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Dear friends,

On Saturday we said goodbye to Canada’s 18th Prime Minister – the Right Honourable Brian Mulroney.

I’m struggling to imagine where we would be today if it hadn’t been for his courageous leadership on consequential issues such as free trade, tax reform and the environment. It is in no way an exaggeration to say that Brian Mulroney created much of the foundation on which our country’s modern prosperity rests.

I was honoured to have known him, and as I reflect on his legacy, here are just a few things I learned from him:

  • As a country, we can succeed when we are bold, take risks and embrace an ambitious vision for our future.
  • Our many trade agreements – beginning with the Canada-U.S. Free Trade Agreement – have demonstrated that Canadian companies can compete with the best in the world.
  • We are stronger as a country when we put aside our differences and work together towards common goals.
  • Leadership is about having the courage to do what’s right for the long term … even if it’s unpopular in the short term.

In the coming weeks we will see a new federal budget that I hope will include similarly daring policies aimed at capitalizing on Canada’s strengths and cultivating economic growth.

Kind regards,

Goldy Hyder
President and CEO
Business Council of Canada

Last week the Coalition for a Better Future, representing a diverse group of Canadian leaders and organizations, released its second scorecard which tracks progress on 21 internationally recognized metrics. The report Fragile Growth – An urgent need to get the basics right demonstrates that we have a lot of work ahead of us if we want to achieve strong, sustainable economic growth in our country.

In an effort to include more Canadians in a national conversation about the importance of economic growth, the Coalition has launched an online portal. I encourage you to use the portal to share your ideas, feedback and stories about the role economic growth plays in all of our lives. As the Coalition says, economic growth is “the driving force that ensures we can put food on our tables, go to work, take care of our children, seniors and those most vulnerable, and ensure the air we breathe is clean.”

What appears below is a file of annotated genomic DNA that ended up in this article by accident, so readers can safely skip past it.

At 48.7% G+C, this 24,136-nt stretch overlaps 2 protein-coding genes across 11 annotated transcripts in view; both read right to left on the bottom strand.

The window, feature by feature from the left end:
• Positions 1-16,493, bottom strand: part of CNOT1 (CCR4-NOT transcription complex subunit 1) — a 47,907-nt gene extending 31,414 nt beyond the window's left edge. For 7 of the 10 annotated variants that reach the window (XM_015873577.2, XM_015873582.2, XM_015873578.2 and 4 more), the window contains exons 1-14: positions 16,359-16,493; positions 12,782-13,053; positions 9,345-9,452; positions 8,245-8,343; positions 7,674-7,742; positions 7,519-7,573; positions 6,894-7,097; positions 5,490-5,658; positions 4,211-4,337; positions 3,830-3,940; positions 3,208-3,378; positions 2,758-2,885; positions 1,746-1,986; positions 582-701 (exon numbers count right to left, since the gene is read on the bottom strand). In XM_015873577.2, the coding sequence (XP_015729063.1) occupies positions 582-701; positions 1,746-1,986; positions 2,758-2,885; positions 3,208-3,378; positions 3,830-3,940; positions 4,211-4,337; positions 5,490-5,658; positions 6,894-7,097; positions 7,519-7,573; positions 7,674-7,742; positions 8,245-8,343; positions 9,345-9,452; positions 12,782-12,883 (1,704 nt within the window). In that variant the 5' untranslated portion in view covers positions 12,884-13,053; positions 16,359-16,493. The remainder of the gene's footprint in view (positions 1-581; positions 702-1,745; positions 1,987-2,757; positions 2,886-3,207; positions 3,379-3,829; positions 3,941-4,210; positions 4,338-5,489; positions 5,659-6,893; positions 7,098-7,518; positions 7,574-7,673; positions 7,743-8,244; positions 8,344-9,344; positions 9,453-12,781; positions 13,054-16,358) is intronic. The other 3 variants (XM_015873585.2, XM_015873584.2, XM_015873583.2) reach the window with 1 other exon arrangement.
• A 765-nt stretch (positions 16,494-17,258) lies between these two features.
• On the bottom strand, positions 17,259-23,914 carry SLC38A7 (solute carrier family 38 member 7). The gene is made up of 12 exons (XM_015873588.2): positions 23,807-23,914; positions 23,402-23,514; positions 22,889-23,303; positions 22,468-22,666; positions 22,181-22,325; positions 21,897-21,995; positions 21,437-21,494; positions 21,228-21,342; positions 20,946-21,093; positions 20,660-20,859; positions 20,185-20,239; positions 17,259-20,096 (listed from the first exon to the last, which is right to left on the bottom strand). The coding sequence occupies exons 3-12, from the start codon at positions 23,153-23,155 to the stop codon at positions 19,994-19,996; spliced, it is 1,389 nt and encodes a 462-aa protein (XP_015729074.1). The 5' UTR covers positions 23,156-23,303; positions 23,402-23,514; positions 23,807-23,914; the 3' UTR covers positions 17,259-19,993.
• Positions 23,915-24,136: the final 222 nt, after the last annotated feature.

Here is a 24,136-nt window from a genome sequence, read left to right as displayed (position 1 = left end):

In the 2023 Fall Economic Statement, the federal government announced a series of new commitments to cap the size of future deficits, including a pledge to keep deficits below one per cent of GDP in 2026-27 and beyond. However, as BCC Senior VP of Policy Robert Asselin demonstrates in his latest report, the government’s track record speaks for itself: since 2020, the federal government has never met a fiscal target it imposed on itself.

As Finance Minister Freeland prepares for the April 16th budget, we are reminded that fiscal anchors are not just words on paper. They are important markers for international markets and Canadian citizens alike to know that public finances are sustainable over the long run.


Last month, the BCC’s Michael Gullo, Vice President, Policy, spelled out our ongoing concerns about the federal government’s proposed framework for capping oil and gas emissions. At a time of weak economic growth and severe strains on public finances, reducing the overall capacity of Canada’s most productive sector would result in a shockwave throughout the economy and beyond.

Instead of this ill-advised regulation, Michael urges the government to focus on providing policy certainty and the incentives necessary to accelerate investment. Without these elements, Canada will struggle to attract the capital it needs to compete in a low-carbon economy.

In December we asked you if you thought 2024 would be better, worse or the same as 2023. Here’s what you told us:

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